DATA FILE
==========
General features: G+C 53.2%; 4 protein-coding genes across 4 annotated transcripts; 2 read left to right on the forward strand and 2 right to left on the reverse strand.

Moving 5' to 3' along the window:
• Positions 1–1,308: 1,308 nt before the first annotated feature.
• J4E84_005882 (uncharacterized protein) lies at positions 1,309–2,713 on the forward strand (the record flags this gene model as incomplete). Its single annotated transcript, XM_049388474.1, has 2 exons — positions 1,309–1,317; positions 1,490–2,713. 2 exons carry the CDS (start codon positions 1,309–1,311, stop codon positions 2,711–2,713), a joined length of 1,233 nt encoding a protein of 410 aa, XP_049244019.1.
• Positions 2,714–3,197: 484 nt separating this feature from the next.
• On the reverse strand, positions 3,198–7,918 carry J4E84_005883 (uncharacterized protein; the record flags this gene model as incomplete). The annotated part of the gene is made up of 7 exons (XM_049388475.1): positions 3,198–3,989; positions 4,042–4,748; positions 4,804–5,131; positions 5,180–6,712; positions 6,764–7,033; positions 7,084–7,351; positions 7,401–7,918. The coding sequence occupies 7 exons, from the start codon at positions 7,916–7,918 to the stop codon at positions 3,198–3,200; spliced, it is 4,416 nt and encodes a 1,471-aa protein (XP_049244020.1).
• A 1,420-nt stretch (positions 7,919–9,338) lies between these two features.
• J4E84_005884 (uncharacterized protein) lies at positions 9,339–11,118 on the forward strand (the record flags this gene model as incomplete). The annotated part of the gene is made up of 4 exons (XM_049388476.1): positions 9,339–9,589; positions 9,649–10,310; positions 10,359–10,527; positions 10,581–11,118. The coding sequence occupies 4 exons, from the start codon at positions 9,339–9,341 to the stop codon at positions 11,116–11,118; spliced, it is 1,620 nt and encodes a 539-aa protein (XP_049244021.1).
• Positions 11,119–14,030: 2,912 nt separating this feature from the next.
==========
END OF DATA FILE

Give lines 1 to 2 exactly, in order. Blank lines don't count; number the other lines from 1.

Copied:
General features: G+C 53.2%; 4 protein-coding genes across 4 annotated transcripts; 2 read left to right on the forward strand and 2 right to left on the reverse strand.

Moving 5' to 3' along the window: